Car convoys still allowed but strict rules apply, traffic cops warn after Duke crash

Bukit Aman Traffic Police chief Datuk Mohd Fuad Abdul Latiff said there is a specific set of rules and regulations for motor vehicle convoys. — Picture by Choo Choy May
Bukit Aman Traffic Police chief Datuk Mohd Fuad Abdul Latiff said there is a specific set of rules and regulations for motor vehicle convoys. — Picture by Choo Choy May

KUALA LUMPUR, May 4 — Police will not ban vehicle convoys following last week’s crash on the Duta-Ulu Klang Expressway (Duke), Bukit Aman’s traffic division confirmed, but issued a strict reminder for auto enthusiasts to adhere to road rules when participating in the activity.

Bukit Aman Traffic Police chief Datuk Mohd Fuad Abdul Latiff said there is a specific set of rules and regulations for motor vehicle convoys that must be observed in order to ensure the lives of other motorists are not put at risk.

“No problem or ban on convoys, but they must obey traffic rules set for such activities,” he told Malay Mail Online when contacted.

He explained that the rules vary according to the number of vehicles participating in the convoy as well as the road condition.

Only large convoys require organisers to write in to the police for permits, he said, without commenting on impromptu convoys commonly seen among car club gatherings.

“Of course, we advise them to not go in a big group in convoys as they pose a danger to others.

“Long lines of cars and motorcycles are dangerous and if the front person makes an abrupt stop or mistake, those following behind are going to be in trouble. The probability of a crash is very high.

“If the road is a winding one with many junctions, then it is not advisable for a huge convoy. But if it’s a highway, then about 10 to 20 cars can go in one convoy,” he added.

When asked if the police plan on tightening rules and penalties for car and motorcycle clubs that violate road rules while in a convoy, Mohd Fuad said the authorities may look into doing so soon, but declined to comment further.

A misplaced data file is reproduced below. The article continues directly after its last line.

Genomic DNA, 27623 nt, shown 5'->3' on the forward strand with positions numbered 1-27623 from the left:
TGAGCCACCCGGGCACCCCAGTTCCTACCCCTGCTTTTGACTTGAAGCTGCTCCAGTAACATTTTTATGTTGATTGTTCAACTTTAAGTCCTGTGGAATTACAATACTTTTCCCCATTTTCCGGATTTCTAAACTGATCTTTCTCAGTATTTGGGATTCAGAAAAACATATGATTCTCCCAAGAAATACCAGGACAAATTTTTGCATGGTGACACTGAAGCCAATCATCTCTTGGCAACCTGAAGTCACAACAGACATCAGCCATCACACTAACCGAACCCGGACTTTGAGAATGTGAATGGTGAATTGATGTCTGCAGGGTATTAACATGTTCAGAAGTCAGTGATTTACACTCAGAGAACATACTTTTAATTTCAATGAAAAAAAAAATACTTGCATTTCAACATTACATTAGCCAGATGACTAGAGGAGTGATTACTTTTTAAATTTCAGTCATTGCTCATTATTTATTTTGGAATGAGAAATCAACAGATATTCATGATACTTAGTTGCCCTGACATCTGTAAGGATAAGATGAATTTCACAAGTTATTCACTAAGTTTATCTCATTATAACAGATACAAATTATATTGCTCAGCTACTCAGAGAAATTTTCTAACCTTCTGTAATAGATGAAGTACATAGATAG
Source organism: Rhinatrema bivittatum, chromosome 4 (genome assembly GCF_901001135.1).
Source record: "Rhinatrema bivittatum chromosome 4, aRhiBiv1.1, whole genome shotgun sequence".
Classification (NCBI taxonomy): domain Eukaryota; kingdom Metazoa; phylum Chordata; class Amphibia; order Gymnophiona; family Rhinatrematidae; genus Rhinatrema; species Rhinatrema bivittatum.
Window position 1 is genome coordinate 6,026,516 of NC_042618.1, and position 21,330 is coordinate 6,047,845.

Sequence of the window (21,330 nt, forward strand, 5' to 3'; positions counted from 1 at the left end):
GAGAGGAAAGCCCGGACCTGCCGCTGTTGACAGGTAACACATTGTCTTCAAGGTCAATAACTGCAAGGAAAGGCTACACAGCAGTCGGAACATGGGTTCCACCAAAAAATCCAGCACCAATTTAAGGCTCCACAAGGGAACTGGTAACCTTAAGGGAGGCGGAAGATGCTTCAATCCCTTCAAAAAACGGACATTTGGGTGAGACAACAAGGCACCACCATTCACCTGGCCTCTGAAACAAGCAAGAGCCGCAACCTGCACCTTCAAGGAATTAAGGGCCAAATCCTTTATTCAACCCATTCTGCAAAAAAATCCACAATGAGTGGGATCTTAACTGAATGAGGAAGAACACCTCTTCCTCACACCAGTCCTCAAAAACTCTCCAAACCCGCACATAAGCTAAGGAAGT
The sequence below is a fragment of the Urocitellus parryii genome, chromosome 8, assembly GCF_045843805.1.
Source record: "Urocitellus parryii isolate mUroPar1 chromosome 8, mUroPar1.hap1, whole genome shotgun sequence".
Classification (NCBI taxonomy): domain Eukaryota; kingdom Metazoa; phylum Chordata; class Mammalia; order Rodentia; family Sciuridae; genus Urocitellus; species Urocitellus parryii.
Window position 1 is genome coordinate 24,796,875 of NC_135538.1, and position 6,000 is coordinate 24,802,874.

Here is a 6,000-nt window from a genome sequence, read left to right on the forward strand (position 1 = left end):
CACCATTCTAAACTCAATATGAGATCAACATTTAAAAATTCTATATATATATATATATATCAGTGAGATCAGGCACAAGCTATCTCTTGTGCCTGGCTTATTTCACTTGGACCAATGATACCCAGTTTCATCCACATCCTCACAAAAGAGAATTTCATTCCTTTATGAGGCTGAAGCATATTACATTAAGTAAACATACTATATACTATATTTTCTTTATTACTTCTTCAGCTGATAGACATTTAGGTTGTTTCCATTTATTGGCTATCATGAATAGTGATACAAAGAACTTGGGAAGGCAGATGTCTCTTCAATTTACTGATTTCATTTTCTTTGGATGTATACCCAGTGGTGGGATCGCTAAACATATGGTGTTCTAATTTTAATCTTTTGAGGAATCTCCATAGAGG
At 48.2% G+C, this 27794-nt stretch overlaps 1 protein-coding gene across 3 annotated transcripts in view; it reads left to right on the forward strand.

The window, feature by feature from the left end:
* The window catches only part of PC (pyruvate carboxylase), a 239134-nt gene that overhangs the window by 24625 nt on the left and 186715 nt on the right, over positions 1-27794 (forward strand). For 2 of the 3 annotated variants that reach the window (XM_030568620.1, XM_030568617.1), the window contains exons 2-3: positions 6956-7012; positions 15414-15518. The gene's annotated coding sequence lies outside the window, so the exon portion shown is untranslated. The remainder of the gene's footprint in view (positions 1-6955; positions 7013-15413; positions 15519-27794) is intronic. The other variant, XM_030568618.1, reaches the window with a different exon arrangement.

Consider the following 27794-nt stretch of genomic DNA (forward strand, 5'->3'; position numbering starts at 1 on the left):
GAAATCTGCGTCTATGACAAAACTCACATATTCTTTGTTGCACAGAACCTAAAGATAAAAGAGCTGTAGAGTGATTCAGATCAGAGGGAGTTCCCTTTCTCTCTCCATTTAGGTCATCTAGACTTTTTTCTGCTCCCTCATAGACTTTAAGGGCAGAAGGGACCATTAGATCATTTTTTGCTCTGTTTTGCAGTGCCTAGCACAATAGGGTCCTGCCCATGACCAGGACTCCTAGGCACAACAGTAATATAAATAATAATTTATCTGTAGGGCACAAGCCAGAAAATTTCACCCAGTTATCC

“We don’t single out certain groups. If we do our operations, it’s going to be an overall exercise including motorcycle (clubs),” he added.

Fairuz Nizam Husain, 35, his wife Nova Safitri Azhari, 27, and their infant daughter Nur Firuza Annisa were killed after their Pajero crashed with two Myvis on Duke during the pre-dawn hours on Saturday.

The couple left behind two girls aged seven and four.

It is believed that the two Myvis were part of a group of six cars of the same make allegedly involved in an illegal race when the accident happened.

Police have since released on bail the drivers of the two Myvis that crashed into the Pajero — including the 35-year-old female suspect — apart from calling 11 people, including witnesses, for questioning.

According to an eyewitness interviewed in an article today by Malay daily Sinar Harian, three groups of Myvis were seen being driven fast and aggressively prior to the crash.

Describing the incidents leading up to the fatal accident, 18-year-old Muhammad Zaki Abdullah claimed that one of the cars even tailgated his car in the middle lane before overtaking him on the right, just seconds before the accident happened.

The case is being probed under Section 41(1) of the Road Transport Act 1987 and eyewitnesses were requested to contact the nearest police station to facilitate the investigation.

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